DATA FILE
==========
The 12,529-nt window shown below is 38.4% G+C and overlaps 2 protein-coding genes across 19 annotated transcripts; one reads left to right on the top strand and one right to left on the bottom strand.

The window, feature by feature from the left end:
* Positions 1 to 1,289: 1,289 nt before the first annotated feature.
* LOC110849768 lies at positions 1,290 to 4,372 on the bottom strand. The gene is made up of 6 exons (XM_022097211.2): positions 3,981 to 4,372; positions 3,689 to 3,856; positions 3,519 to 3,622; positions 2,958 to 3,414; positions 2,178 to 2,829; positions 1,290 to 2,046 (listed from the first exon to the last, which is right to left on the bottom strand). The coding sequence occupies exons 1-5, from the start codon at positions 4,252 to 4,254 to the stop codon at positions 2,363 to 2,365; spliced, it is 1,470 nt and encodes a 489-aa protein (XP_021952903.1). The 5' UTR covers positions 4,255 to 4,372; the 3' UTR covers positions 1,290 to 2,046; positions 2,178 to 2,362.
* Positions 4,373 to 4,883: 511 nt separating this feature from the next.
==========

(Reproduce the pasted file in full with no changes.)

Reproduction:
The 12,529-nt window shown below is 38.4% G+C and overlaps 2 protein-coding genes across 19 annotated transcripts; one reads left to right on the top strand and one right to left on the bottom strand.

The window, feature by feature from the left end:
* Positions 1 to 1,289: 1,289 nt before the first annotated feature.
* LOC110849768 lies at positions 1,290 to 4,372 on the bottom strand. The gene is made up of 6 exons (XM_022097211.2): positions 3,981 to 4,372; positions 3,689 to 3,856; positions 3,519 to 3,622; positions 2,958 to 3,414; positions 2,178 to 2,829; positions 1,290 to 2,046 (listed from the first exon to the last, which is right to left on the bottom strand). The coding sequence occupies exons 1-5, from the start codon at positions 4,252 to 4,254 to the stop codon at positions 2,363 to 2,365; spliced, it is 1,470 nt and encodes a 489-aa protein (XP_021952903.1). The 5' UTR covers positions 4,255 to 4,372; the 3' UTR covers positions 1,290 to 2,046; positions 2,178 to 2,362.
* Positions 4,373 to 4,883: 511 nt separating this feature from the next.